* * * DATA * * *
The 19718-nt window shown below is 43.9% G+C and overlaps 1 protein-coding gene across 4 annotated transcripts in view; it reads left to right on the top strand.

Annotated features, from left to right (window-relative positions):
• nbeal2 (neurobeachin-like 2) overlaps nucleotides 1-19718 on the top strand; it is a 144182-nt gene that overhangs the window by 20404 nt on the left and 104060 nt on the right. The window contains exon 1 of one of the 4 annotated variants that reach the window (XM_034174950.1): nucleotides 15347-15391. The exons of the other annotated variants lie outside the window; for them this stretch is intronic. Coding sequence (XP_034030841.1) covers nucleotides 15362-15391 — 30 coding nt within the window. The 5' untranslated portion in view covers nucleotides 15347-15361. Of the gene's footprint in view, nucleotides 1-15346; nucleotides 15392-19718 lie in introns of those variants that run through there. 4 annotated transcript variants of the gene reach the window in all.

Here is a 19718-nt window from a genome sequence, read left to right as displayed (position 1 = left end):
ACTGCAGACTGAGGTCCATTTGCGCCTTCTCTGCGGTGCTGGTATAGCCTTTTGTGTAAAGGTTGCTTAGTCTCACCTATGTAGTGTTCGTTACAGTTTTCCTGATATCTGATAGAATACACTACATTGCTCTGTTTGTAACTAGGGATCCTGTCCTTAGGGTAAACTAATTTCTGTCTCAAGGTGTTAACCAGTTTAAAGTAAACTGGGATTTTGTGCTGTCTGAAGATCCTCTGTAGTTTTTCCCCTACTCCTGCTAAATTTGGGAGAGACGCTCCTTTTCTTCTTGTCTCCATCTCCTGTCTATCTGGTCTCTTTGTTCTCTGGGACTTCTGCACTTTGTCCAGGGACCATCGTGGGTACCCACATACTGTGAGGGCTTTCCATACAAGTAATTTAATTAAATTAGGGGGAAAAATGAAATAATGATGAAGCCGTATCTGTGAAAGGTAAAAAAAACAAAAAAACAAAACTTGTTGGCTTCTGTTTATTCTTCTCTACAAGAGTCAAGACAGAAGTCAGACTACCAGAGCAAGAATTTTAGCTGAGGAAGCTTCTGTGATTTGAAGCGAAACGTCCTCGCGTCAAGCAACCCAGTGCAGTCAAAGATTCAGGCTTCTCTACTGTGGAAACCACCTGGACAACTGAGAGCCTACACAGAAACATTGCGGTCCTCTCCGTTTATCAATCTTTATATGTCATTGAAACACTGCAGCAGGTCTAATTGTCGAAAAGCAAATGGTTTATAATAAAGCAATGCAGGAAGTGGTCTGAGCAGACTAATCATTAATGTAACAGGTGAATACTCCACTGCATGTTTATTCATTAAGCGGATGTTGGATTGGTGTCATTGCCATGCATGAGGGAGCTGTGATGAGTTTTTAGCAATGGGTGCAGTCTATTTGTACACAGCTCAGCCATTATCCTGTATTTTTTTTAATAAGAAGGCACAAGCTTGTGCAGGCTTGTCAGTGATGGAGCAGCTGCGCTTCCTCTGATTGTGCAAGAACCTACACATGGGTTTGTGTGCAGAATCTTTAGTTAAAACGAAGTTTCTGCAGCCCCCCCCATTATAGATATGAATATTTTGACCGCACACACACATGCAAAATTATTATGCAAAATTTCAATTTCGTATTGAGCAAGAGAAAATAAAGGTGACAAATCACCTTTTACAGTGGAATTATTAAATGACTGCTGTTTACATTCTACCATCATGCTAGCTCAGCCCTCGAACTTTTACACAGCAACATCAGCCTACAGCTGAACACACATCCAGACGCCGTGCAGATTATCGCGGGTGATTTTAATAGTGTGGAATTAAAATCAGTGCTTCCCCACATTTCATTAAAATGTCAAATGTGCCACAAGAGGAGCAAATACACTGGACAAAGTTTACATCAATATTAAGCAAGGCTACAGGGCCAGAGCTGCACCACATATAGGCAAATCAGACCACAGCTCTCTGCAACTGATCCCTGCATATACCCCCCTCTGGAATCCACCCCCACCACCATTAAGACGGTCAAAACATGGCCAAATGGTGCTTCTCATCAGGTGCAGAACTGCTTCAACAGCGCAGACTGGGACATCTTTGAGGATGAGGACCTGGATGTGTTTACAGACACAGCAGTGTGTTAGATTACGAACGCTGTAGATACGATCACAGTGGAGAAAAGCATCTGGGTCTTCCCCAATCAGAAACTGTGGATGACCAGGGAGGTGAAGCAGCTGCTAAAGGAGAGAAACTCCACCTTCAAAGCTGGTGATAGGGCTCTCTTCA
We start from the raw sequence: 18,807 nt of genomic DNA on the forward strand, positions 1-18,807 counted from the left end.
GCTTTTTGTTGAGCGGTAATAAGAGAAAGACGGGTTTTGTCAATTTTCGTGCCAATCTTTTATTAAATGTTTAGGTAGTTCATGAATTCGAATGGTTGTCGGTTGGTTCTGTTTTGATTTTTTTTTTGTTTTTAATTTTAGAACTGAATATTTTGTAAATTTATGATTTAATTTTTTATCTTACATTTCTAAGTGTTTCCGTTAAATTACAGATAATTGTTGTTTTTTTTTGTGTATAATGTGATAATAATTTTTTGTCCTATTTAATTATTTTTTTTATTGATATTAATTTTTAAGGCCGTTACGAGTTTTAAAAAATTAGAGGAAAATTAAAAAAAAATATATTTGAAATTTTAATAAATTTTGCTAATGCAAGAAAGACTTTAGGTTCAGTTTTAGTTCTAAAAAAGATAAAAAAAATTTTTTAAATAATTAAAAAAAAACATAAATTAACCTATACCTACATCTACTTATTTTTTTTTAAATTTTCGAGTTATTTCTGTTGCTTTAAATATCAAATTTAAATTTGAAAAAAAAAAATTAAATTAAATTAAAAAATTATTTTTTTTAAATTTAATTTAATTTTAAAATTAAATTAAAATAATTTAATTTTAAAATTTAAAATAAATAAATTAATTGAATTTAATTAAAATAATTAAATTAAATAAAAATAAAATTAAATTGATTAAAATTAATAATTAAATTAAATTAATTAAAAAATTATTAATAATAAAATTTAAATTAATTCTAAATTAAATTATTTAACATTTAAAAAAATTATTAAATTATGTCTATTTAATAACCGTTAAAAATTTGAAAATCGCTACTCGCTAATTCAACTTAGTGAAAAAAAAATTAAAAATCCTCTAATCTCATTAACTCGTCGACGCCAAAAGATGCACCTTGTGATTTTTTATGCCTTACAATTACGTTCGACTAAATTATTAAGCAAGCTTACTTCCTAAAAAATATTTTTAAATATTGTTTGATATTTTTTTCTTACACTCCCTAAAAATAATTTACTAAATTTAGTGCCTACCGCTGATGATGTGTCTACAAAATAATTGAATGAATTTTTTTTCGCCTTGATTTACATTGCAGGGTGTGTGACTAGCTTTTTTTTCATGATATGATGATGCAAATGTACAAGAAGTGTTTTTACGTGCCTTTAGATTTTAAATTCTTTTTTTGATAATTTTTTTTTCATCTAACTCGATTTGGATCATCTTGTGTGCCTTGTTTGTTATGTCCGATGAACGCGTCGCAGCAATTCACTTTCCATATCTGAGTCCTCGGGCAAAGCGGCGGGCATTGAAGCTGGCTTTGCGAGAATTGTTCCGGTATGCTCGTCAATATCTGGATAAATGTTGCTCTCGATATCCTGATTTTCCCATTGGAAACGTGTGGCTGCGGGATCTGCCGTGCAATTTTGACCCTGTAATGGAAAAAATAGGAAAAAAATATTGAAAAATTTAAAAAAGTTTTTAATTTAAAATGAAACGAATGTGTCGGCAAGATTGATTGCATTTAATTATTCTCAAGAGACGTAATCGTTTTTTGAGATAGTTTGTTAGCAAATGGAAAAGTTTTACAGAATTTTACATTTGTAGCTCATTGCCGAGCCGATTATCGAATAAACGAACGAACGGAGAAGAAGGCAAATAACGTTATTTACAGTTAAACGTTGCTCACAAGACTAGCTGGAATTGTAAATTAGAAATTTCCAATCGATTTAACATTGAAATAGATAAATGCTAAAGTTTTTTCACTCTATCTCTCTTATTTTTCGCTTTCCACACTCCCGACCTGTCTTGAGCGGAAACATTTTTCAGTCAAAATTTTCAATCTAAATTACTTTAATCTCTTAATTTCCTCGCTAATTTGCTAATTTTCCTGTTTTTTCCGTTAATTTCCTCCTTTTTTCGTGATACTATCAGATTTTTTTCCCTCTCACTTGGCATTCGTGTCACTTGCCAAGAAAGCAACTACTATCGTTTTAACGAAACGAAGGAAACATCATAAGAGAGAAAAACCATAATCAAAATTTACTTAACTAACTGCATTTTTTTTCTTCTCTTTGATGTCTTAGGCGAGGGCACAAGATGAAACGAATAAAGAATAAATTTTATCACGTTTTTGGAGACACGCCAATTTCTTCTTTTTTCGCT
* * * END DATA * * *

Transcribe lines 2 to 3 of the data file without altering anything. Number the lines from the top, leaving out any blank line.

Annotated features, from left to right (window-relative positions):
• nbeal2 (neurobeachin-like 2) overlaps nucleotides 1-19718 on the top strand; it is a 144182-nt gene that overhangs the window by 20404 nt on the left and 104060 nt on the right. The window contains exon 1 of one of the 4 annotated variants that reach the window (XM_034174950.1): nucleotides 15347-15391. The exons of the other annotated variants lie outside the window; for them this stretch is intronic. Coding sequence (XP_034030841.1) covers nucleotides 15362-15391 — 30 coding nt within the window. The 5' untranslated portion in view covers nucleotides 15347-15361. Of the gene's footprint in view, nucleotides 1-15346; nucleotides 15392-19718 lie in introns of those variants that run through there. 4 annotated transcript variants of the gene reach the window in all.